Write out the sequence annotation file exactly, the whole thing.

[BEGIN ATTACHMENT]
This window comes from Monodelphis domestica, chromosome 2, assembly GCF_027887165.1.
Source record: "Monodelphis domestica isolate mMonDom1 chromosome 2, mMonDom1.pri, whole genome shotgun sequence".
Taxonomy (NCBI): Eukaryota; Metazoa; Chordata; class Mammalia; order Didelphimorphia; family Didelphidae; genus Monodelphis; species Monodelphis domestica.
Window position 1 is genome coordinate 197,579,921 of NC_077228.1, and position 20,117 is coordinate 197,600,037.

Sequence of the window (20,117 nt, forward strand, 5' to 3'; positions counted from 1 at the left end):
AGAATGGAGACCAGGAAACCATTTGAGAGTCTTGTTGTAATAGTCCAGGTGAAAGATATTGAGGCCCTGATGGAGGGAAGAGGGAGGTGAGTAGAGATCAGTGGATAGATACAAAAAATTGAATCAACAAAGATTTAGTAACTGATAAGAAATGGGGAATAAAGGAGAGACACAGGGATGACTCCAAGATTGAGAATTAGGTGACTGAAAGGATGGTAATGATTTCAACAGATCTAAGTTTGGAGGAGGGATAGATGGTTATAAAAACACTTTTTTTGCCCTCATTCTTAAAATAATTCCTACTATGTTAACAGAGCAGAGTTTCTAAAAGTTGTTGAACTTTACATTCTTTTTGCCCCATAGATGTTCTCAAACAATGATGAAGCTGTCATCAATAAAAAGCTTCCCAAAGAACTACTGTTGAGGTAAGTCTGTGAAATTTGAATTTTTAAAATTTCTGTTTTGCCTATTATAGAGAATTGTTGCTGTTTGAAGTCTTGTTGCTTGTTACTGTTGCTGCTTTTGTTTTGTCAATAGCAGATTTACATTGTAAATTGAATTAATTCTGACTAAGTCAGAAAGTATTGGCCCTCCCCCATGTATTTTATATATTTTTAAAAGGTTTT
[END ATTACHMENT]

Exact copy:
This window comes from Monodelphis domestica, chromosome 2, assembly GCF_027887165.1.
Source record: "Monodelphis domestica isolate mMonDom1 chromosome 2, mMonDom1.pri, whole genome shotgun sequence".
Taxonomy (NCBI): Eukaryota; Metazoa; Chordata; class Mammalia; order Didelphimorphia; family Didelphidae; genus Monodelphis; species Monodelphis domestica.
Window position 1 is genome coordinate 197,579,921 of NC_077228.1, and position 20,117 is coordinate 197,600,037.

Sequence of the window (20,117 nt, forward strand, 5' to 3'; positions counted from 1 at the left end):
AGAATGGAGACCAGGAAACCATTTGAGAGTCTTGTTGTAATAGTCCAGGTGAAAGATATTGAGGCCCTGATGGAGGGAAGAGGGAGGTGAGTAGAGATCAGTGGATAGATACAAAAAATTGAATCAACAAAGATTTAGTAACTGATAAGAAATGGGGAATAAAGGAGAGACACAGGGATGACTCCAAGATTGAGAATTAGGTGACTGAAAGGATGGTAATGATTTCAACAGATCTAAGTTTGGAGGAGGGATAGATGGTTATAAAAACACTTTTTTTGCCCTCATTCTTAAAATAATTCCTACTATGTTAACAGAGCAGAGTTTCTAAAAGTTGTTGAACTTTACATTCTTTTTGCCCCATAGATGTTCTCAAACAATGATGAAGCTGTCATCAATAAAAAGCTTCCCAAAGAACTACTGTTGAGGTAAGTCTGTGAAATTTGAATTTTTAAAATTTCTGTTTTGCCTATTATAGAGAATTGTTGCTGTTTGAAGTCTTGTTGCTTGTTACTGTTGCTGCTTTTGTTTTGTCAATAGCAGATTTACATTGTAAATTGAATTAATTCTGACTAAGTCAGAAAGTATTGGCCCTCCCCCATGTATTTTATATATTTTTAAAAGGTTTT